Tom Cummins knew a little something about Mary McLeod Bethune. He had read about the civil rights activist in the context of Franklin and Eleanor Roosevelt’s “Black Cabinet,” a group of African American leaders that the president and his wife consulted in shaping their New Deal programs. So when Cummins’ guidebook suggested the Mary McLeod Bethune Council House National Historic Site as an off-the-beaten-path tourist destination, he and his wife, Shelley Potter — who were visiting Washington, D.C., from San Antonio, Texas — were game.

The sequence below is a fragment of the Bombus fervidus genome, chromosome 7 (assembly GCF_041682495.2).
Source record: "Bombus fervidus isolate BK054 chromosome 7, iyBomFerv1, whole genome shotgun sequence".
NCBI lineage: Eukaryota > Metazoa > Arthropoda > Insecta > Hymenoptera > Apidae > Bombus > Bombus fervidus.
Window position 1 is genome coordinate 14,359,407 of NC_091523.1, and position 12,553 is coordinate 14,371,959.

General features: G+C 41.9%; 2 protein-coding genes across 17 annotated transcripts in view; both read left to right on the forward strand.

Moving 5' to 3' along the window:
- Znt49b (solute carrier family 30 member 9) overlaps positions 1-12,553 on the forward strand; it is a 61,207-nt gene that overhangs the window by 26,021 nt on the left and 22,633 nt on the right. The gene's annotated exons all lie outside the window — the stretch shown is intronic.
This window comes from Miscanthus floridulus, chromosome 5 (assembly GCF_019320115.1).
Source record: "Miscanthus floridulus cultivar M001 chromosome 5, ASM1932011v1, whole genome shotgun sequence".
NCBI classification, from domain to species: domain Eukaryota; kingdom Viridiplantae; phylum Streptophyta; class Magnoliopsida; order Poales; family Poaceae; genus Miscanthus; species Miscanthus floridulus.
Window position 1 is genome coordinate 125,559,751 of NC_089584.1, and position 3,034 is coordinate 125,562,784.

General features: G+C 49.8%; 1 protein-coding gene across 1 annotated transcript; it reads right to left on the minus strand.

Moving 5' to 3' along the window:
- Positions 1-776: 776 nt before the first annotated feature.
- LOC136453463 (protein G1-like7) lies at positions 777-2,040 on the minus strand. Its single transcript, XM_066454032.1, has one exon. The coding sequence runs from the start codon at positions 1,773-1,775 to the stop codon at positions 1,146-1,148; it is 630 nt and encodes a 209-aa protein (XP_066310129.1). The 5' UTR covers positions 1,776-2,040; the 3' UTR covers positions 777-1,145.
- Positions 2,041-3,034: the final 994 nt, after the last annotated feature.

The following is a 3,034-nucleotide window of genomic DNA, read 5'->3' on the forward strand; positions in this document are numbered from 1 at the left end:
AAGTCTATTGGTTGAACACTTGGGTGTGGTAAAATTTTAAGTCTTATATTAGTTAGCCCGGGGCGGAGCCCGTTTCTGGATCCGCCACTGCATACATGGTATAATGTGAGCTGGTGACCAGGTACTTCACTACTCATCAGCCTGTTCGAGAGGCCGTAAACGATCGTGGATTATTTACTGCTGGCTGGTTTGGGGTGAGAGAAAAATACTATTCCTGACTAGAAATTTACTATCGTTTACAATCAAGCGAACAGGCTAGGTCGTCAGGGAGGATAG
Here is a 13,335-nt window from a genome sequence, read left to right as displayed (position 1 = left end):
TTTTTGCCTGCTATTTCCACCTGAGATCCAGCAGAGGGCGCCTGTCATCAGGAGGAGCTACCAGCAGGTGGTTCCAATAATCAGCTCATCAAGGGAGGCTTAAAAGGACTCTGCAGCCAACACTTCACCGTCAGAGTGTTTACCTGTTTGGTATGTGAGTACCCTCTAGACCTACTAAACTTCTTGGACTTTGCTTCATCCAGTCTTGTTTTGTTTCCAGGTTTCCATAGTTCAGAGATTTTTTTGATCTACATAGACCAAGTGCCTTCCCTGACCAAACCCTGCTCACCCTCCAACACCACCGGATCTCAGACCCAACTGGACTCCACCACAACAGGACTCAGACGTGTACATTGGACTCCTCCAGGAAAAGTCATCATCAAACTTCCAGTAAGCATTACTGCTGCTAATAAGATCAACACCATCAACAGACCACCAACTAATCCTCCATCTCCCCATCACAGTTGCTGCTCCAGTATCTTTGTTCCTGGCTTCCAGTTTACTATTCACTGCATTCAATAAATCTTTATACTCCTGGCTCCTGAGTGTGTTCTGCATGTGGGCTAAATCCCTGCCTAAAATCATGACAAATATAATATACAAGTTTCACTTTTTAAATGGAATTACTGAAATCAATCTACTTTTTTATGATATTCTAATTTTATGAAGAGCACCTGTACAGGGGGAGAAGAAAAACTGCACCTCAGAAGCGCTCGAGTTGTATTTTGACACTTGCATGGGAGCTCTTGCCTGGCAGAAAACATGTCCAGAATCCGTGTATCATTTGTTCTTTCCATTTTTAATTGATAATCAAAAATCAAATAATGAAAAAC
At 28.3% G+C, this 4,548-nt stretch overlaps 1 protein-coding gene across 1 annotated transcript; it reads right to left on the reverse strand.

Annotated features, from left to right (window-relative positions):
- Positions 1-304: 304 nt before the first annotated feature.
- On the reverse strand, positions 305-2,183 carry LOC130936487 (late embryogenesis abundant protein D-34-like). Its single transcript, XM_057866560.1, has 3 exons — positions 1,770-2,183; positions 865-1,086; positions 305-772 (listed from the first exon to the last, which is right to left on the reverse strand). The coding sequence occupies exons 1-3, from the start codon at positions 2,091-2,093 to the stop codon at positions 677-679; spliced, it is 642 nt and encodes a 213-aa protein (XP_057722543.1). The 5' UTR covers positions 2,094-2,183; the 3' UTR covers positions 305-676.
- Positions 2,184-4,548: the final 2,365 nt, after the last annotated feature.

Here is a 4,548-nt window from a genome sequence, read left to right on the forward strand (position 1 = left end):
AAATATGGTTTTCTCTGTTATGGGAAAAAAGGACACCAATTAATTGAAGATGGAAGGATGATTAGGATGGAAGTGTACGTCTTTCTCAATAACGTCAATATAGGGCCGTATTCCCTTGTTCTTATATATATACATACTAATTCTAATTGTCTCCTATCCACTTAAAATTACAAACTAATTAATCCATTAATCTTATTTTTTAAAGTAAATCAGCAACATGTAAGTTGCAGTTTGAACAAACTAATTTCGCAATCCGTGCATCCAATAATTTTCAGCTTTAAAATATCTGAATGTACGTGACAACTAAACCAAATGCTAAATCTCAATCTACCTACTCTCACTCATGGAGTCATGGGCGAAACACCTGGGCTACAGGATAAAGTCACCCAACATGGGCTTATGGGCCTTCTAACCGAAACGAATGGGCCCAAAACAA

The couple had been to Washington plenty of times before and had seen all the major sights. “We were looking for new places to visit,” Potter said as we made our way through the tall, elegant townhouse with our guide, National Park Service Ranger Vince Vaise. We moved through the stately rooms where Bethune, founder of the National Council of Negro Women, had greeted visitors, and Vaise pointed out her desk and telephone and an enormous dining room table around which she held meetings.

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